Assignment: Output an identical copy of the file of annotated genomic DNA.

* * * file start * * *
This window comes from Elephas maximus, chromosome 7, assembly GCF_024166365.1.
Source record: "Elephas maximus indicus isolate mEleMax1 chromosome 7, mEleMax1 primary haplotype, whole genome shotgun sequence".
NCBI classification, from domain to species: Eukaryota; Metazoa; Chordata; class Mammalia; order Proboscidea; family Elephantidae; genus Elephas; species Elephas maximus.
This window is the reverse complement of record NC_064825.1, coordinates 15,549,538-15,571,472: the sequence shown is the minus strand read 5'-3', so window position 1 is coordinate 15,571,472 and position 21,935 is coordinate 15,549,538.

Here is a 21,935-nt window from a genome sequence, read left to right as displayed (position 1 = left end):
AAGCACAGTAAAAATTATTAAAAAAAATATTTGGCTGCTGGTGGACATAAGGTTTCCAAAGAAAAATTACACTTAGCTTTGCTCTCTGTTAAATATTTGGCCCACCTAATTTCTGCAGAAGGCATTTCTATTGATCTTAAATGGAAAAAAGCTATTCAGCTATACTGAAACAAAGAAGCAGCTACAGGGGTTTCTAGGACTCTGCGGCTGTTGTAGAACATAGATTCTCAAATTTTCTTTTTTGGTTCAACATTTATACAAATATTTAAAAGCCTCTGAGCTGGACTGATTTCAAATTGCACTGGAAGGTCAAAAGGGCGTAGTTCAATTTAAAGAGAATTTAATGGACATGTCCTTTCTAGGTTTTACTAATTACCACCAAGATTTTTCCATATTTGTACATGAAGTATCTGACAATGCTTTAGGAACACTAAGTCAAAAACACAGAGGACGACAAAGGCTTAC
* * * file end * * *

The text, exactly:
This window comes from Elephas maximus, chromosome 7, assembly GCF_024166365.1.
Source record: "Elephas maximus indicus isolate mEleMax1 chromosome 7, mEleMax1 primary haplotype, whole genome shotgun sequence".
NCBI classification, from domain to species: Eukaryota; Metazoa; Chordata; class Mammalia; order Proboscidea; family Elephantidae; genus Elephas; species Elephas maximus.
This window is the reverse complement of record NC_064825.1, coordinates 15,549,538-15,571,472: the sequence shown is the minus strand read 5'-3', so window position 1 is coordinate 15,571,472 and position 21,935 is coordinate 15,549,538.

Here is a 21,935-nt window from a genome sequence, read left to right as displayed (position 1 = left end):
AAGCACAGTAAAAATTATTAAAAAAAATATTTGGCTGCTGGTGGACATAAGGTTTCCAAAGAAAAATTACACTTAGCTTTGCTCTCTGTTAAATATTTGGCCCACCTAATTTCTGCAGAAGGCATTTCTATTGATCTTAAATGGAAAAAAGCTATTCAGCTATACTGAAACAAAGAAGCAGCTACAGGGGTTTCTAGGACTCTGCGGCTGTTGTAGAACATAGATTCTCAAATTTTCTTTTTTGGTTCAACATTTATACAAATATTTAAAAGCCTCTGAGCTGGACTGATTTCAAATTGCACTGGAAGGTCAAAAGGGCGTAGTTCAATTTAAAGAGAATTTAATGGACATGTCCTTTCTAGGTTTTACTAATTACCACCAAGATTTTTCCATATTTGTACATGAAGTATCTGACAATGCTTTAGGAACACTAAGTCAAAAACACAGAGGACGACAAAGGCTTAC